How long can I – coming from country X – live in country Y by spending my last monthly salary converted by nominal exchange rate:
1 as a backpacker or as a convenience tourist?
2 adapting to the other country's standards which may be lower?
3 adapting to higher standards than I am used to?
4 How much does this period deviate from a month?
My question is: Where do I find this approach taken?
There is a problem with this question, the size of the country. This is a more straightforward question if Country X is Luxembourg, and Country Y is Bolivia.
For a larger country, like the United States, the internal variability is extraordinary. To provide an example, the price of a home I used to own was one-fifth of the price of what it would cost me in another part of the United States.
A person backpacking in New York faces radically different costs than one backpacking the Appalachian Trail, the Big Island in Hawaii, or crossing Alaska. Of course, in Alaska, you would need things such as bear spray and a high powered weapon so as to minimize the risk of being eaten. There are really good brands of bear spray, so you should ask a local rather than buy it before you got to the United States. You cannot fix being eaten.
The United States, like the European Union, could be thought of as a custom's union combined with a monetary union. Gross aggregates do not reflect internal costs.
Two states, side-by-side, could be like day and night in terms of living standards and costs. Also, they can create a range of comparison problems.
For example, if you decided to drive from the District of Columbia to Bangor Maine, you would cross around ten states and be near tens of millions of people. The same driving distance would get you diagonally across the State of Montana. Although there are a few more people in Montana and the District, Montana is about the size of the American Northeast, and DC is about 69 square miles (177 sq km). Montana is about the same size as the island of Great Britain at approximately 147,000 square miles(381000 sq km).
Montana has stretches that go for hundreds of miles without gas stations or other stores of any kind. DC goes for blocks without gas stations.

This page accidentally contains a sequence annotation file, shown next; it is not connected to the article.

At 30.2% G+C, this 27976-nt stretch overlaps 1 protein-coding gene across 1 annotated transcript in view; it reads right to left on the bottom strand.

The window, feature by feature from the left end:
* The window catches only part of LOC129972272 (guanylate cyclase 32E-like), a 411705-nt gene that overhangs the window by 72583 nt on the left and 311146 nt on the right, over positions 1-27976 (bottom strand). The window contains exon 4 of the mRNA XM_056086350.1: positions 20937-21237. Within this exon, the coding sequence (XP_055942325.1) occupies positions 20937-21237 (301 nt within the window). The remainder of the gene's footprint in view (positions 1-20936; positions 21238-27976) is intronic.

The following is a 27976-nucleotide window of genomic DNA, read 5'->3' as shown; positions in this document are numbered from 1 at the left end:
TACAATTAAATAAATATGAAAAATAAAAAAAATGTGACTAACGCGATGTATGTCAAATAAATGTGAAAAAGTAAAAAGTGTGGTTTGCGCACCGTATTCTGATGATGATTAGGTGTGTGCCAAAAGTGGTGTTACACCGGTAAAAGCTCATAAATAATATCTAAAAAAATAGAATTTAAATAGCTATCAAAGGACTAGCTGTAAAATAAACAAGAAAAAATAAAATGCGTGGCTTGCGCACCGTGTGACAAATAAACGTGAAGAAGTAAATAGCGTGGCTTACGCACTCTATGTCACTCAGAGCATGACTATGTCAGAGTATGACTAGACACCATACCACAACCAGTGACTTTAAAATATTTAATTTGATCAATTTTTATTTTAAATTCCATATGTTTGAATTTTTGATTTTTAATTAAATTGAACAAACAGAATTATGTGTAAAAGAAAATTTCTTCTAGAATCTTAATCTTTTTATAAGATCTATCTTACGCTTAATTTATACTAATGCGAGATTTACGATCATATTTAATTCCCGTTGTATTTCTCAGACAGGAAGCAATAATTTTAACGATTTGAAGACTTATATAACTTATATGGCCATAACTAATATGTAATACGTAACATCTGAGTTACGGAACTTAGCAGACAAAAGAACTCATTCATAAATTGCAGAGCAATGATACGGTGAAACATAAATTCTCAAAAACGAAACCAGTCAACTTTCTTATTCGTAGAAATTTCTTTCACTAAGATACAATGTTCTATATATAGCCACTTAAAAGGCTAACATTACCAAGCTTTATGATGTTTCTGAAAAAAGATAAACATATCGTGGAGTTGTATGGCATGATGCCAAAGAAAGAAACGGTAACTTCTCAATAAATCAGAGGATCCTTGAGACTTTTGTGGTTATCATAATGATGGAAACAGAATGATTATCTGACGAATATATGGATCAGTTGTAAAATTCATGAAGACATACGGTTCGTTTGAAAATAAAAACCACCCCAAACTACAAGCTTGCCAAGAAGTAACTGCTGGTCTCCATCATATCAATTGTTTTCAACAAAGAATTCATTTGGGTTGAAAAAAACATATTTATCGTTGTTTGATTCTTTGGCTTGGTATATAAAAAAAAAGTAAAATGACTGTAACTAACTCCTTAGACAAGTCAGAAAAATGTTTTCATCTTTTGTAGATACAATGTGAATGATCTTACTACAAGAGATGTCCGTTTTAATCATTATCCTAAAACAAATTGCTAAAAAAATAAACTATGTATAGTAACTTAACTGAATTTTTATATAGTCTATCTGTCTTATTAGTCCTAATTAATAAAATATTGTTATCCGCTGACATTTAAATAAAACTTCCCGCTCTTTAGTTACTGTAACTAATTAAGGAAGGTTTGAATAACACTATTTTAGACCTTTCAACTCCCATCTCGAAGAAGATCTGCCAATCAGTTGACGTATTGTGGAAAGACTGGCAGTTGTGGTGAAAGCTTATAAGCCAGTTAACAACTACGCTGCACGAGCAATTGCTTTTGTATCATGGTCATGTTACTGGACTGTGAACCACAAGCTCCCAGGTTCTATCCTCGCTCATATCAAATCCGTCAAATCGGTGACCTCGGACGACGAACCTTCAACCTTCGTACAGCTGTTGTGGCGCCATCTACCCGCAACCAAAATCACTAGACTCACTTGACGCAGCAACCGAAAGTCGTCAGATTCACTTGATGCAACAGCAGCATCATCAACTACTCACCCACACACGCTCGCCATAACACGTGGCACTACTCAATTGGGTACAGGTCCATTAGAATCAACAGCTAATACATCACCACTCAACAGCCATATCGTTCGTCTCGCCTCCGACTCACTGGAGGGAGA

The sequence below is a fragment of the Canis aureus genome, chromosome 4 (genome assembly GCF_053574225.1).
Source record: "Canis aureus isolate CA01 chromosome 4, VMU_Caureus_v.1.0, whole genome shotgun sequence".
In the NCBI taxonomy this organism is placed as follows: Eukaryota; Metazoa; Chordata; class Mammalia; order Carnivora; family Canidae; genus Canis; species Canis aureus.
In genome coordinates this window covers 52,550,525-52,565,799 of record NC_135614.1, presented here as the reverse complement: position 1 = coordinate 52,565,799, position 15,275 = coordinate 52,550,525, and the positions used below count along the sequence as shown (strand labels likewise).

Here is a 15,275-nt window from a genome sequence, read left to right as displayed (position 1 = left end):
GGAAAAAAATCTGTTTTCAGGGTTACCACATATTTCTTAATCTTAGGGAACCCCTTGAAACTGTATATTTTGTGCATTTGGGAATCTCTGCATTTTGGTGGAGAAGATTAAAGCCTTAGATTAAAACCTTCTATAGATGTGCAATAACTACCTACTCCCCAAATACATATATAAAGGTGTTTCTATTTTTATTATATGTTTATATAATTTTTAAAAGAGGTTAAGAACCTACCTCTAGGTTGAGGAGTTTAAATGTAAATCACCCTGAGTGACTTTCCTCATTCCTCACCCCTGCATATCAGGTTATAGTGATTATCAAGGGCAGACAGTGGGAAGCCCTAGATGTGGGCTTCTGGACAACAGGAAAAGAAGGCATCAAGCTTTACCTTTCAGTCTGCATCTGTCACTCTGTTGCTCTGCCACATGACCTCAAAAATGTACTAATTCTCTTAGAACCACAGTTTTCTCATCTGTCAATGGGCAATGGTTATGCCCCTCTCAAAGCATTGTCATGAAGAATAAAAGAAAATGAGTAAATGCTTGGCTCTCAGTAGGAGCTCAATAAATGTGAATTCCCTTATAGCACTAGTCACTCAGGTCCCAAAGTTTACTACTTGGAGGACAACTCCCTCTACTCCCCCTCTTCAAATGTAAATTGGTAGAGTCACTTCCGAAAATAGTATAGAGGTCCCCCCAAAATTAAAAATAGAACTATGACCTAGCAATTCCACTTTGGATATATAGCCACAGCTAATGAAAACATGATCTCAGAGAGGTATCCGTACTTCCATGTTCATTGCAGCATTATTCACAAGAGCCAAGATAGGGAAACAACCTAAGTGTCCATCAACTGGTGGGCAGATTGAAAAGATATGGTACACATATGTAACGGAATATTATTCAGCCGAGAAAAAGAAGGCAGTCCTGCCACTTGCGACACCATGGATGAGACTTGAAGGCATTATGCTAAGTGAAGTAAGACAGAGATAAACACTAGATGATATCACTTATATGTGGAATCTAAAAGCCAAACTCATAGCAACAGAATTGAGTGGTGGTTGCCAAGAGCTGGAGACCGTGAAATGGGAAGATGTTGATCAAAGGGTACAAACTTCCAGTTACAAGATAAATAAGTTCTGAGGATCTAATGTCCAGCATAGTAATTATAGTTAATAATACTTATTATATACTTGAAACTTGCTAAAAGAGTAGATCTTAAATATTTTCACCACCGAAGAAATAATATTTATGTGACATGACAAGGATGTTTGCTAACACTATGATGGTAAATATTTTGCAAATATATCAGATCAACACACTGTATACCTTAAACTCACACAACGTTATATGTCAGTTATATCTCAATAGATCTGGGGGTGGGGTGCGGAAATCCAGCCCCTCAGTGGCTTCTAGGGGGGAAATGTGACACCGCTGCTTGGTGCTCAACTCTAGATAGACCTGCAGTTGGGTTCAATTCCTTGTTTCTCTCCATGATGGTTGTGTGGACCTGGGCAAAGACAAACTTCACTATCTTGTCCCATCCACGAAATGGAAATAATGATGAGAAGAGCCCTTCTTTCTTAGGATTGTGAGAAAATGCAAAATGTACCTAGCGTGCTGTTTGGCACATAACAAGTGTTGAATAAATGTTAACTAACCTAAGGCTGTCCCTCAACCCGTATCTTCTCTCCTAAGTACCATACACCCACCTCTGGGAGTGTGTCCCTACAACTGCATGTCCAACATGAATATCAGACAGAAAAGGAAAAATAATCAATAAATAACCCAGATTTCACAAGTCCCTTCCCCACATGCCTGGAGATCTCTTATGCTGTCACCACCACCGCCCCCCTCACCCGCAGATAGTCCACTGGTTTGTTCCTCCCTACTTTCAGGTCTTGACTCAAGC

In some parts of the United States, such as West Virginia, you could live on half your German salary and save the rest. In some parts of California, you will be homeless.
One of the problems with "representative agent" models, which is at least in part what any discussion of inflation, PPP or similar topics really imply or require, is that they reduce everything down to one number.
Your problem is closer to a personal finance question. For it to be answered, greater specification of the events likely to happen must occur.
The representative American doesn't exist in this sense. The American with the representative gross income is likely not paying the representative tax rate and is not the person paying representative housing prices, gasoline or health care costs. The median wage isn't paying the median tax, the median insurance premium, or the median cost of food. They are all different people.
I did a search for three-bedroom, two-bath homes in different parts of the United States. One sells for \$109,000 with 1.25 acres of land in Arthurdale WV. The other sells for \$918,000 with 7000 square feet of land. I also looked at a few other cities, villages, reservations and towns but these two seemed to capture the variability.
You will find your approach taken, approximately, in personal finance textbooks, minus the exchange rates. They ask these specific questions. The conversion to be taken place would be in nominal currency.
Traveling from a small country to a small country allows representative agent questions to be meaningful. When traveling from a large country to a large country, it is better to compare states or counties(parishes) to states or counties(parishes).